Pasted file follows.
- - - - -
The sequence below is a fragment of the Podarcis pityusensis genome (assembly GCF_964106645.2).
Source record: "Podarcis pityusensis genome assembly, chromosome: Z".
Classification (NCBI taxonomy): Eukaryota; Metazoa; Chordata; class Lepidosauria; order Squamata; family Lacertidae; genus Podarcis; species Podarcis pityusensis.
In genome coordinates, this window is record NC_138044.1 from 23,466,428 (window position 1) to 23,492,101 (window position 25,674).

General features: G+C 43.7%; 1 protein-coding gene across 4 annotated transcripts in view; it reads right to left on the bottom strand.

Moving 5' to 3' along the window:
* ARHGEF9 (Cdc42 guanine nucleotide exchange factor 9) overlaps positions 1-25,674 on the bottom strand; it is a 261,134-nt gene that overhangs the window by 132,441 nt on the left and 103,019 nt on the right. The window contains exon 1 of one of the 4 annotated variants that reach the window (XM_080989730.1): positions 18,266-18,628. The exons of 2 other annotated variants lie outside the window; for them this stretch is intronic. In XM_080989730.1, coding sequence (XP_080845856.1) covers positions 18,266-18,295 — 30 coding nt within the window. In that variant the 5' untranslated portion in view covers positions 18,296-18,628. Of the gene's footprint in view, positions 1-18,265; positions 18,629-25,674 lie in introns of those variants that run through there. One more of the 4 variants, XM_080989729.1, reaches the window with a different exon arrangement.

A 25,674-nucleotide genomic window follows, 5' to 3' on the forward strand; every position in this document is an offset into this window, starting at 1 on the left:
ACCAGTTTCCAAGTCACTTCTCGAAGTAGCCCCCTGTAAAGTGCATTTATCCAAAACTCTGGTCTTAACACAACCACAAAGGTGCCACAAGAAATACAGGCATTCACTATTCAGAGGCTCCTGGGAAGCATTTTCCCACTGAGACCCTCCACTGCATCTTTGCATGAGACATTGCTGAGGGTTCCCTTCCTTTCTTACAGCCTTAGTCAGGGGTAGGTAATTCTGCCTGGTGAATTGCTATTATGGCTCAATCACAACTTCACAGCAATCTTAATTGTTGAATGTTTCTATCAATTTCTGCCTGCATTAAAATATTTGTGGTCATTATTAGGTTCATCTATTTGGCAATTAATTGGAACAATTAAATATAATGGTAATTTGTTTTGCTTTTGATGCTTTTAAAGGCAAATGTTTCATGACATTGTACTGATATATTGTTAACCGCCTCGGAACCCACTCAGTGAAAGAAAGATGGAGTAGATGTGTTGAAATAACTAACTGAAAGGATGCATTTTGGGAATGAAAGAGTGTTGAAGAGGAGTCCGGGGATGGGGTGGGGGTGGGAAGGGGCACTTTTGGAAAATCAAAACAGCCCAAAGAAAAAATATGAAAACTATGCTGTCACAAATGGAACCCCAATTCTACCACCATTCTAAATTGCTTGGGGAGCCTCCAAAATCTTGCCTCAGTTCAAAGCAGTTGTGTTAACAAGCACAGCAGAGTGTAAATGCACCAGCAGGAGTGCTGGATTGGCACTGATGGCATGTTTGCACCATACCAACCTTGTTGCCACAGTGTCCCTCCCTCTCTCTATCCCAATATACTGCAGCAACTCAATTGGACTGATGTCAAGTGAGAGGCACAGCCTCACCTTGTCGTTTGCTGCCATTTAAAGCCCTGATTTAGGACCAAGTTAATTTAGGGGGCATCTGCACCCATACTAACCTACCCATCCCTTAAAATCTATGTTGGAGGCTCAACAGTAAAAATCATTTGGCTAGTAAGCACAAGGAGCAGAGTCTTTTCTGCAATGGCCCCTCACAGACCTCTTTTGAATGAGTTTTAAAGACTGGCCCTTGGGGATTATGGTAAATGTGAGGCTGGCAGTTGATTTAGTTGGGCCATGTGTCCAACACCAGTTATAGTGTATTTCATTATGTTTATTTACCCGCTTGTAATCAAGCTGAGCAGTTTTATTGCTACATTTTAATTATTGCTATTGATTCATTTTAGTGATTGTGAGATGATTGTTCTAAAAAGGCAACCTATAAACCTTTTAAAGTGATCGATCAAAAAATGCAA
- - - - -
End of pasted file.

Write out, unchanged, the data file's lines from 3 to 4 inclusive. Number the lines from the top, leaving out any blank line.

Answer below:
Classification (NCBI taxonomy): Eukaryota; Metazoa; Chordata; class Lepidosauria; order Squamata; family Lacertidae; genus Podarcis; species Podarcis pityusensis.
In genome coordinates, this window is record NC_138044.1 from 23,466,428 (window position 1) to 23,492,101 (window position 25,674).